Fatherhood turned me into a game maker

How an impending arrival helped Luca Redwood quit his office job.

Luca Redwood had always dreamed about making his own videogames, but he never believed he’d ever do it for real. Life just got in the way.

He studied software development at University, landed a steady job making financial services software and got married. So life was great – but it wasn’t, you know, the dream.

Then, a rather convenient deadline arrived. His wife was expecting their first baby; a mini-Redwood would soon occupy every spare second he had.

“I thought – it’s now or never,” Redwood tells us. “I never even remotely expected any measure of success, but at least if I tried to make a game now I could say I gave it a go.”

He had dabbled with a few side projects before, but it was time to get serious: Redwood decided he’d try to make a game before baby arrives, or forget indie game development forever.

The beginnings of Luca Redwood’s first game.

It was decided. His magnum opus would be a turn-based game in which you trawl dungeons battling baddies and collecting loot. Or so he thought.

“It was never meant to be a match-three game,” says Redwood. “I just iterated and iterated, and every time I made a tweak in that direction, it felt better.”

Redwood even mocked up his game in sticky-note form.

He’d somehow ended up with 10000000, a compelling fusion of match-three, running and strategy game mechanics. He’d almost finished it by the time baby Redwood was born, and after making a few more tweaks during paternity leave, he released 10000000 on July 25 2012.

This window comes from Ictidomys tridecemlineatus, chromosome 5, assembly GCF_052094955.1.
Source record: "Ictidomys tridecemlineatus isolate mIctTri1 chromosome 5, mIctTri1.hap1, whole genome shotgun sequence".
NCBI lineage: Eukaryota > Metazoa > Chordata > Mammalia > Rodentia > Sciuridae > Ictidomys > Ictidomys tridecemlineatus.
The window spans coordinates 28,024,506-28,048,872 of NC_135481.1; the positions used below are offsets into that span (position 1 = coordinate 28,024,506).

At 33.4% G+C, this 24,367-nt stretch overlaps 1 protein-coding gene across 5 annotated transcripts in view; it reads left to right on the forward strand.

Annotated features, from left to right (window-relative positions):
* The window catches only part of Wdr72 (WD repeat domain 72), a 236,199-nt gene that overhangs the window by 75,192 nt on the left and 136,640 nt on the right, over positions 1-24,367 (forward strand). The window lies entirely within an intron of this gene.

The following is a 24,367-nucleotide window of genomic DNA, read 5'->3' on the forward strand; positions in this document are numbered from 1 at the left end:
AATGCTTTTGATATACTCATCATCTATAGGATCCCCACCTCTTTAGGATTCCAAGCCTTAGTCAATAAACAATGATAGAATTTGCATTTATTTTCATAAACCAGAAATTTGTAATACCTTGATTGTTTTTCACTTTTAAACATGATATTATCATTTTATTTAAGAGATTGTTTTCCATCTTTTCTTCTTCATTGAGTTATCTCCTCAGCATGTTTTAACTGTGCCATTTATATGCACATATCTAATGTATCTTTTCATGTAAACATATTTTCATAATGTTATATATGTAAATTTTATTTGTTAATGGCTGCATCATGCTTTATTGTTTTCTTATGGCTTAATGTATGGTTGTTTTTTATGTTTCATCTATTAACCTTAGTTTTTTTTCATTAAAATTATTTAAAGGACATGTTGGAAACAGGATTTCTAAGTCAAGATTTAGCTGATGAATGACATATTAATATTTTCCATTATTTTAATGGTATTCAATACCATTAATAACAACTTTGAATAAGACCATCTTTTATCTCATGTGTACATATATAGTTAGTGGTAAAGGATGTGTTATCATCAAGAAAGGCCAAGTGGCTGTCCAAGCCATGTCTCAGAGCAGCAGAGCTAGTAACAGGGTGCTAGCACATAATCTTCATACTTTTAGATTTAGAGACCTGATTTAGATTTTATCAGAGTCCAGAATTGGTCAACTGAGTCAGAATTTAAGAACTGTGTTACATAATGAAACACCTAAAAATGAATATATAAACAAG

“That night I decided to celebrate the release of the game – and of course the baby! – so I went out with a few friends,” says Redwood. “When I woke up the next day, I had a load of Skype messages saying ‘everyone’s talking about your game’.”

10000000 is the retro puzzler Redwood made in just nine months.


    Match for your Freedom!


10000000 was being discussed on forums and social media, and then several gaming websites covered the game, praising its unusual mix of familiar genres.

It was a hit. Three months after 10000000 was released, Redwood quit his office job and became a full-time indie game developer.

I never even remotely expected any measure of success, but at least if I tried to make a game now I could say I gave it a go.

Luca Redwood

His second game was completed without a baby-shaped deadline.

And Redwood feels it’s all the better for it. You Must Build A Boat actually began life as a simple content update to 10000000, but evolved into something else entirely. Before being stripped back again.

“I tried to design something completely different,” says Redwood. “It had this whole ‘Choose Your Own Adventure’ style. There were monsters you fought, like in a Pokémon game. But when I took all that out, it was just better.”

Game two, You Must Build A Boat, took three years to make.

It wasn’t just a side project, either; Redwood’s career as an indie developer was riding on this release. “It’s extremely nerve-wracking,” he tells us. “You’re thinking: ‘have I just wasted three years of my life?’”

He needn’t have worried. You Must Build A Boat was received by critics and players even more enthusiastically than 10000000. Redwood won’t be returning to the world of financial software any time soon, that’s for sure.

Guess what the goal is in You Must Build A Boat … yep, you guessed it.

And as work continues apace on Redwood’s next game, arriving later this year, even now he seems surprised to be able to call himself an indie game developer.

“The dream was always too big,” he adds, with typical humility. “But, you know, I thought I’d give it a shot.”

Amazing what you can do when you’ve got a deadline, isn’t it?

    You Must Build A Boat

    Match Tiles. Build A Boat.